A Few Thoughts on Law Office Technology
Technology is a “two-edged sword”. It can be a time waster. It is easy for someone like me to “gamify” technology, so the very acts of using it and learning from it provide surges of dopamine pleasure which divert me from the actual boring tasks at hand.
And, social media has a “siren’s song”. It is serious work to keep social media from being a time waster. When well done, it is a life enhancer.
But, it also causes me to look back on a wonderful two-day seminar like last week’s 59th annual West Virginia Association for Justice Annual Meeting and Seminar knowing that I missed 25% or 30% of what I should have learned because I was tending to things back in the office, looking up things that the author was talking about, and even writing emails to the presenter. And it is a great time to update and reorganize the apps on my iPad desktop!
It can also allow me to write three rough drafts of blog articles using Nuance’s’ “Dragon Anywhere” in fifteen minutes while waiting for my wife to finish up at church.
I went through approximately 15 versions of Dragon Naturally Speaking, each one promising “this is the one that really works”, until I got to a point where it truly enhances my ability to get things done. The new versions are “Dragon Professional” and “Dragon Anywhere”, $150 each.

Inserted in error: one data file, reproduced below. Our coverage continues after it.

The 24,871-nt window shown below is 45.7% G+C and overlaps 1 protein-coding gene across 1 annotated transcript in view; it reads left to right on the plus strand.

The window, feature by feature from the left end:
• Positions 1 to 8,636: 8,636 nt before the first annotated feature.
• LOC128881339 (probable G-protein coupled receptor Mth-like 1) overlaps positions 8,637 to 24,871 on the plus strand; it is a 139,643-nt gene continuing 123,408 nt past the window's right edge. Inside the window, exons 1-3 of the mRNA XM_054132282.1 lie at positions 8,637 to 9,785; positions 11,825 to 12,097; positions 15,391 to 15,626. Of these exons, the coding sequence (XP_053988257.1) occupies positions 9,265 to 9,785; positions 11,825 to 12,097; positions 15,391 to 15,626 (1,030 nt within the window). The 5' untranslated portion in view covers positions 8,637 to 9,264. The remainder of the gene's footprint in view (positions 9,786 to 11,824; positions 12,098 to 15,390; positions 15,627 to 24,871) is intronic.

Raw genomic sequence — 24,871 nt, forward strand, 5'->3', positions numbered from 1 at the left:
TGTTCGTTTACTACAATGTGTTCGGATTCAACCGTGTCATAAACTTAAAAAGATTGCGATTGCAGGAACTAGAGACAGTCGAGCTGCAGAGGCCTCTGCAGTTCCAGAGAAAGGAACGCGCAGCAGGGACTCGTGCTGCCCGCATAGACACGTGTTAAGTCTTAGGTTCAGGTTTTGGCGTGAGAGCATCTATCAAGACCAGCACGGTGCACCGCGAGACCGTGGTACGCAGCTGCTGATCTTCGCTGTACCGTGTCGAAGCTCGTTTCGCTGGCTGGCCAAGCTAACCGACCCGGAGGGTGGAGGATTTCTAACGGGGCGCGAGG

I estimate the accuracy to be approximately five times that of Siri’s voice to text and twice as good as “Dragon Go”.
Yesterday I met with a returning client. Her reconciliation efforts had failed. We already have her divorce petition and motion for temporary relief, but, using the built-in questionnaire and features of the document assembly application “Pathagoras”, I was able to rough out her parenting plan agreement, property settlement agreement, and final divorce order in our initial to our meeting. The key is using consistent “variable labels”, so that a saved database of information entered into the first form can fill in the same “variables” in the others.
It is a generalization, but the family law bar is not a coherent group. The family law lawyers don’t meet regularly, they don’t market themselves well, and they don’t take well to technology. There are exceptions, especially in the larger urban areas where the divorce lawyers who cater to the doctors and bankers and the lawyers can make pretty good money and use it for staff and technology. While no family law colleague has refused my request to borrow a form, I have failed to get the family bar to develop Pathagoras form banks. Our clients are the losers!
I take satisfaction in knowing that my use of technology, our office systems, and our trained staff allow me to keep fees much lower than other similar experienced counsel.
In the last three months, as I phased-out of some out-of-office activities such as seminar presentations, board membership, and other activities, we have made some real breakthroughs in our technology which I intend to carry through for the next 10 years, hoping to complete 55 years in the practice of law and to finish on a high note. Technology will be a key.
This post was written by Burton Hunter